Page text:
Nudity and the heterosexual male gaze in Game of ThronesPosted: September 5, 2011 | Author: Clare | Filed under: Feminism, Heterosexism, Sexism | Tags: fantasy, fiction, game of thrones, Pop Culture, Television | 10 Comments »
Note: Contains spoilers for all aired episodes of the TV series but none for the books.
Perhaps unsurprisingly for a show that contained as much nudity as Game of Thrones (something not unusual for a show produced by HBO and something which also featured heavily in the books), a great deal of discussion has addressed the use of “sexposition” on the show. Though in many ways I feel this goes unsaid, I’m going to say it anyway: nudity, whether male or female, is not inherently exploitative. It can be used in order to make significant character or thematic points, a process which Game of Thrones uses very effectively in many cases.
For instance, in the case of the character Daenerys in the episode “Winter is Coming”, nudity is used to indicate vulnerability and her own lack of agency—she has nothing that protects from the world and, perhaps more importantly, it is used to show that those who you would expect to protect her (first her brother and then husband) are in fact the people she has the most to fear from. Her discovering her sexual agency—in taking charge of her sex life with her husband—is used to indicate her increasing overall agency in her own life. At the very end of the first season, in the episode “Fire and Blood”, Daenerys’ nudity is meant to indicate emancipation and rebirth. There is certainly nothing exploitative about any of that nor do any of the scenes seem to me to pander to the heterosexual male gaze.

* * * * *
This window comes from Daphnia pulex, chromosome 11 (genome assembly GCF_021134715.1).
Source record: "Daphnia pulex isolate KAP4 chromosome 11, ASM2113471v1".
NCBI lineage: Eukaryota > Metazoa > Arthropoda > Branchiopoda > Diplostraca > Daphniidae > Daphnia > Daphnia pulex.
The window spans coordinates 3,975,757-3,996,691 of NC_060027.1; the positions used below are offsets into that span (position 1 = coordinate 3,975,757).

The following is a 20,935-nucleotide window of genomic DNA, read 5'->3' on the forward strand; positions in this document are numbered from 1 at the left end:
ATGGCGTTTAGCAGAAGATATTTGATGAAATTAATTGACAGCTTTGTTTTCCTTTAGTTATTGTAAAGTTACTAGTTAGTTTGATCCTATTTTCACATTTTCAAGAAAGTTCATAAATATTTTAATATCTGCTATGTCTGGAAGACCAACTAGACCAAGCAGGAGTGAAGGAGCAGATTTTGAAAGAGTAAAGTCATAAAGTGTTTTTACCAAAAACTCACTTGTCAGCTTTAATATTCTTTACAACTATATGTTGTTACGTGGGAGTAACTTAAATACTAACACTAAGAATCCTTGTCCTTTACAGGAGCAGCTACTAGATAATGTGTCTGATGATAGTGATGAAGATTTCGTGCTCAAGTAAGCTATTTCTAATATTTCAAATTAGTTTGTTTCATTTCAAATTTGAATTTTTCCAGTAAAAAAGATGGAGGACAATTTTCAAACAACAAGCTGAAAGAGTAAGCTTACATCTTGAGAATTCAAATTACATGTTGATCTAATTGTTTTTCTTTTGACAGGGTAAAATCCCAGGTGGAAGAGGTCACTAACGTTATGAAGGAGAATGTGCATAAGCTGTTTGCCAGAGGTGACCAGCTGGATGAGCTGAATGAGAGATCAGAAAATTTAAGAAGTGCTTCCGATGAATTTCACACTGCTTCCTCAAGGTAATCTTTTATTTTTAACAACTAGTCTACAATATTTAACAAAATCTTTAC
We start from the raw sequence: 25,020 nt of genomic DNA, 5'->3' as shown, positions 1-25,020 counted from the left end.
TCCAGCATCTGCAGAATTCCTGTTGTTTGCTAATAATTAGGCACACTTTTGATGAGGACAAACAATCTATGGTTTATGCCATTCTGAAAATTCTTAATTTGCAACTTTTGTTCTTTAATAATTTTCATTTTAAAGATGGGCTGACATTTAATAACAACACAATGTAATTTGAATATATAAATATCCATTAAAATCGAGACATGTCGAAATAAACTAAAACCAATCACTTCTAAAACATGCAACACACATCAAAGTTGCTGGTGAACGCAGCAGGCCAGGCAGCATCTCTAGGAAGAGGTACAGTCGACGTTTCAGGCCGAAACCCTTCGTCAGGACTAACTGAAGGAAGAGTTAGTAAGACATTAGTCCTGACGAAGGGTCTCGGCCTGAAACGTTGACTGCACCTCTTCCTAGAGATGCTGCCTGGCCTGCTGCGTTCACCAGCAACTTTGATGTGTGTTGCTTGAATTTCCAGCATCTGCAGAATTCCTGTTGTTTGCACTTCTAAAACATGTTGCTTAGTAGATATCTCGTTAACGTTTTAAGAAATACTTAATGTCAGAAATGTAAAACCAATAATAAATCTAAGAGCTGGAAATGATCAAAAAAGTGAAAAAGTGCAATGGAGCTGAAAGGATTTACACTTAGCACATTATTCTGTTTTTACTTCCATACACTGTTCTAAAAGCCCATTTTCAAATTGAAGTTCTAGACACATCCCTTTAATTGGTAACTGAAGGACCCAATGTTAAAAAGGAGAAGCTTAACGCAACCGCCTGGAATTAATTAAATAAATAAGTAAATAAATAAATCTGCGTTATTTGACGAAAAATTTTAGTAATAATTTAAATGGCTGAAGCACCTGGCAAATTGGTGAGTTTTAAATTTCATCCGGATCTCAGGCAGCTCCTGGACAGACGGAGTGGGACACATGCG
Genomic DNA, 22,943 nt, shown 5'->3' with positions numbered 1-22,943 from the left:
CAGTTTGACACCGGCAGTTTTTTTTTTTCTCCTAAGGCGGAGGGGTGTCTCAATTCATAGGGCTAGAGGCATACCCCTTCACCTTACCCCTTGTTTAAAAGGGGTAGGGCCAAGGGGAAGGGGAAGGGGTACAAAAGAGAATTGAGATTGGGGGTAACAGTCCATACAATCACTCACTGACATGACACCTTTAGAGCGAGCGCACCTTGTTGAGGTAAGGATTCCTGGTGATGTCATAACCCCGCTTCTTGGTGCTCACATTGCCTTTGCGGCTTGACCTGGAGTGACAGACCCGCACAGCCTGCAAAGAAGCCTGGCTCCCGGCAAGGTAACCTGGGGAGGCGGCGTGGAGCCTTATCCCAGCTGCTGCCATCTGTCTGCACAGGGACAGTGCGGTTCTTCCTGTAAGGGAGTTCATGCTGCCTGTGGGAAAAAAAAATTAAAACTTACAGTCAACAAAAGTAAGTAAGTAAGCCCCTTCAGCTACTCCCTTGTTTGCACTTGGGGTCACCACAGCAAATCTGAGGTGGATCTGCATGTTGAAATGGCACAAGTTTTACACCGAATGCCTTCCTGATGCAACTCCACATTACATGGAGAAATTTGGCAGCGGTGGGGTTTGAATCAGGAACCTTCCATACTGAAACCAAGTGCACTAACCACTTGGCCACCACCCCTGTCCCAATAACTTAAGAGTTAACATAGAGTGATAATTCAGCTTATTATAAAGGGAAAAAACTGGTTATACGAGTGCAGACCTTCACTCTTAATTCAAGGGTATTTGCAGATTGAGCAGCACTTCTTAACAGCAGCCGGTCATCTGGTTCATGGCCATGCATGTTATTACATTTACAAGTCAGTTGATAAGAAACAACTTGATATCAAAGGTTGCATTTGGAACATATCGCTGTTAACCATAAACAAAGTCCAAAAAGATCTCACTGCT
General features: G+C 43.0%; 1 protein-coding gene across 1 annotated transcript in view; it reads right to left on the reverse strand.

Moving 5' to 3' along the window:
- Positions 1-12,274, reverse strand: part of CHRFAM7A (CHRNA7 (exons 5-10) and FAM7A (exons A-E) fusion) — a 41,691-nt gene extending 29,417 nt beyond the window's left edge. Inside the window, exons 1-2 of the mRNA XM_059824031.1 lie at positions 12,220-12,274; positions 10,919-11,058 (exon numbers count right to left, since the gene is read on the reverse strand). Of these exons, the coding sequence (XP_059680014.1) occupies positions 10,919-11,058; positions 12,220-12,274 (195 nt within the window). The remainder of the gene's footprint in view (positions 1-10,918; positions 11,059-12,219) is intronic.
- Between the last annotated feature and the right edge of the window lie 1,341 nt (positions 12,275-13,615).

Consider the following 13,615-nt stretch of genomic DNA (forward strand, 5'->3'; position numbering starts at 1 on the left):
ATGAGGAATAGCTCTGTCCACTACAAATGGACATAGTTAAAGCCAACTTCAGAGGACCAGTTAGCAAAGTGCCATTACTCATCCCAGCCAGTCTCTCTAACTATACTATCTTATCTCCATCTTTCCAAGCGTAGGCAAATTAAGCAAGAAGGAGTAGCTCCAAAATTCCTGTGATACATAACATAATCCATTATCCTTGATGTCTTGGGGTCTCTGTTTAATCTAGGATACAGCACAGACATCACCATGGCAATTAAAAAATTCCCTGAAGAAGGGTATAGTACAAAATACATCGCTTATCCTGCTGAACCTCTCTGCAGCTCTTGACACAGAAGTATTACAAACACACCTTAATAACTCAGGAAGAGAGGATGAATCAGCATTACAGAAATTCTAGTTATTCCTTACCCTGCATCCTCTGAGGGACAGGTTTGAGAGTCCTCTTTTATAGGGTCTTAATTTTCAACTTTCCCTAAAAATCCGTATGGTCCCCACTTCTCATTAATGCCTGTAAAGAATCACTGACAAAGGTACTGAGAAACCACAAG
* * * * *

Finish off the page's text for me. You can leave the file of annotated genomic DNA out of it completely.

Ros, a sex worker who worked in both Winterfell and Kings Landing, is a wonderful character, liberated and funny and comfortable in both her own skin and in her profession. (In case it isn’t clear: no, there isn’t anything inherently exploitative in sex work.)* In a scene between her and Theon in the episode “The Wolf and the Lion”, they have had sex and are discussing Theon’s position in the household. She is funny and confident and deals with Theon’s ridiculousness very effectively. This is certainly a case of “sexposition” and it works fine. The camera does not pan over Ros’ body or linger on her nakedness in any obvious way and her sexuality is her own.
There are many other instances in which nudity is used in a way that is neither exploitative nor offensive, such as in the scene in “Cripples, Bastards and Broken Things” between Viserys and Doreth in which they are in a bath, relating information while having sex. The scene ends jarringly, knocking the viewer (and Doreth) out of the sexy way the scene had gone those far and nailing home the difference between the situation of Doreth (a slave) and Ros (who isn’t a slave). The scene also emphasizes how horrific a person Viserys is, as later in the episode he drags Doreth violently into a scene by her hair.